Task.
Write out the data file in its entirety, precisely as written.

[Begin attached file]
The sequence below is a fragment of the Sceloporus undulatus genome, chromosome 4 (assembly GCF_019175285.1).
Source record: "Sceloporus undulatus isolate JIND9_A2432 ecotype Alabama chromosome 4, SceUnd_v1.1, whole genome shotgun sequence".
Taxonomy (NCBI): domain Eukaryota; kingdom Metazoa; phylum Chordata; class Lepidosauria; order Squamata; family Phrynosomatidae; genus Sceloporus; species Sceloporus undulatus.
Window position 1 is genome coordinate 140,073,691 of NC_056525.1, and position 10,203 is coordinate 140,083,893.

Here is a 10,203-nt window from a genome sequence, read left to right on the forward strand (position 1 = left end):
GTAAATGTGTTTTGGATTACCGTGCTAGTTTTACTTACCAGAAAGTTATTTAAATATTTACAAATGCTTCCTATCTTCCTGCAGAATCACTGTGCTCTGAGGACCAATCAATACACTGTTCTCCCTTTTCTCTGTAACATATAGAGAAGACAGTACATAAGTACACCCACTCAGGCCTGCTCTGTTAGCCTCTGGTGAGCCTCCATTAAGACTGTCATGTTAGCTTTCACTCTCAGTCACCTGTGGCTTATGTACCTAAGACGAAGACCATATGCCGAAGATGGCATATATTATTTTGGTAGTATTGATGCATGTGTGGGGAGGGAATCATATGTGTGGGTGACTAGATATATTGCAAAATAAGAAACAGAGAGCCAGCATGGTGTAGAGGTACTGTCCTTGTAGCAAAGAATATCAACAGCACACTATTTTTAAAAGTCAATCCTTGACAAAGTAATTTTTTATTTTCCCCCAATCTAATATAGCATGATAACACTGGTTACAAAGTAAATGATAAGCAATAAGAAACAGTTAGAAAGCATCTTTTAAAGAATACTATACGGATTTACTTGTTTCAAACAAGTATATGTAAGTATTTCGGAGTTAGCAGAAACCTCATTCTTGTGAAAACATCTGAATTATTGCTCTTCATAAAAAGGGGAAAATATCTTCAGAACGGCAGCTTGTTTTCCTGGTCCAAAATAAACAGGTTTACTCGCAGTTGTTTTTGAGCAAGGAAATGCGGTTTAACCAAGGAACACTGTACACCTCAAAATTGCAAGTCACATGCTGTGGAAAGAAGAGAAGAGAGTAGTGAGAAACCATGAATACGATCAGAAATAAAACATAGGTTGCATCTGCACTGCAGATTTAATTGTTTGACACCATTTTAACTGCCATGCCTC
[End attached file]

The sequence below is a fragment of the Sceloporus undulatus genome, chromosome 4 (assembly GCF_019175285.1).
Source record: "Sceloporus undulatus isolate JIND9_A2432 ecotype Alabama chromosome 4, SceUnd_v1.1, whole genome shotgun sequence".
Taxonomy (NCBI): domain Eukaryota; kingdom Metazoa; phylum Chordata; class Lepidosauria; order Squamata; family Phrynosomatidae; genus Sceloporus; species Sceloporus undulatus.
Window position 1 is genome coordinate 140,073,691 of NC_056525.1, and position 10,203 is coordinate 140,083,893.

Here is a 10,203-nt window from a genome sequence, read left to right on the forward strand (position 1 = left end):
GTAAATGTGTTTTGGATTACCGTGCTAGTTTTACTTACCAGAAAGTTATTTAAATATTTACAAATGCTTCCTATCTTCCTGCAGAATCACTGTGCTCTGAGGACCAATCAATACACTGTTCTCCCTTTTCTCTGTAACATATAGAGAAGACAGTACATAAGTACACCCACTCAGGCCTGCTCTGTTAGCCTCTGGTGAGCCTCCATTAAGACTGTCATGTTAGCTTTCACTCTCAGTCACCTGTGGCTTATGTACCTAAGACGAAGACCATATGCCGAAGATGGCATATATTATTTTGGTAGTATTGATGCATGTGTGGGGAGGGAATCATATGTGTGGGTGACTAGATATATTGCAAAATAAGAAACAGAGAGCCAGCATGGTGTAGAGGTACTGTCCTTGTAGCAAAGAATATCAACAGCACACTATTTTTAAAAGTCAATCCTTGACAAAGTAATTTTTTATTTTCCCCCAATCTAATATAGCATGATAACACTGGTTACAAAGTAAATGATAAGCAATAAGAAACAGTTAGAAAGCATCTTTTAAAGAATACTATACGGATTTACTTGTTTCAAACAAGTATATGTAAGTATTTCGGAGTTAGCAGAAACCTCATTCTTGTGAAAACATCTGAATTATTGCTCTTCATAAAAAGGGGAAAATATCTTCAGAACGGCAGCTTGTTTTCCTGGTCCAAAATAAACAGGTTTACTCGCAGTTGTTTTTGAGCAAGGAAATGCGGTTTAACCAAGGAACACTGTACACCTCAAAATTGCAAGTCACATGCTGTGGAAAGAAGAGAAGAGAGTAGTGAGAAACCATGAATACGATCAGAAATAAAACATAGGTTGCATCTGCACTGCAGATTTAATTGTTTGACACCATTTTAACTGCCATGCCTC